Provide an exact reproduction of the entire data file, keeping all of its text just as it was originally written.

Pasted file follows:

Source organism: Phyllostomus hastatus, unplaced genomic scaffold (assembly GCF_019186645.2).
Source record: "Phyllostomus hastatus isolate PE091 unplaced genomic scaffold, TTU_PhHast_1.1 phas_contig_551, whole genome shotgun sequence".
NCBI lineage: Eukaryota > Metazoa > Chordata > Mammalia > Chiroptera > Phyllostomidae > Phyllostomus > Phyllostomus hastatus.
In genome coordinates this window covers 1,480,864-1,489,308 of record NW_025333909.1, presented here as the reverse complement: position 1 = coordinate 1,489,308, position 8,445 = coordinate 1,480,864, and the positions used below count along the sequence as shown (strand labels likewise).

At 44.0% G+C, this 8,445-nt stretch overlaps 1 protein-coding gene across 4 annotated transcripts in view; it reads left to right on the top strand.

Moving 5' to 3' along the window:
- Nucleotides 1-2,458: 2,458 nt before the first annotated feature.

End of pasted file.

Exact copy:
Source organism: Phyllostomus hastatus, unplaced genomic scaffold (assembly GCF_019186645.2).
Source record: "Phyllostomus hastatus isolate PE091 unplaced genomic scaffold, TTU_PhHast_1.1 phas_contig_551, whole genome shotgun sequence".
NCBI lineage: Eukaryota > Metazoa > Chordata > Mammalia > Chiroptera > Phyllostomidae > Phyllostomus > Phyllostomus hastatus.
In genome coordinates this window covers 1,480,864-1,489,308 of record NW_025333909.1, presented here as the reverse complement: position 1 = coordinate 1,489,308, position 8,445 = coordinate 1,480,864, and the positions used below count along the sequence as shown (strand labels likewise).

At 44.0% G+C, this 8,445-nt stretch overlaps 1 protein-coding gene across 4 annotated transcripts in view; it reads left to right on the top strand.

Moving 5' to 3' along the window:
- Nucleotides 1-2,458: 2,458 nt before the first annotated feature.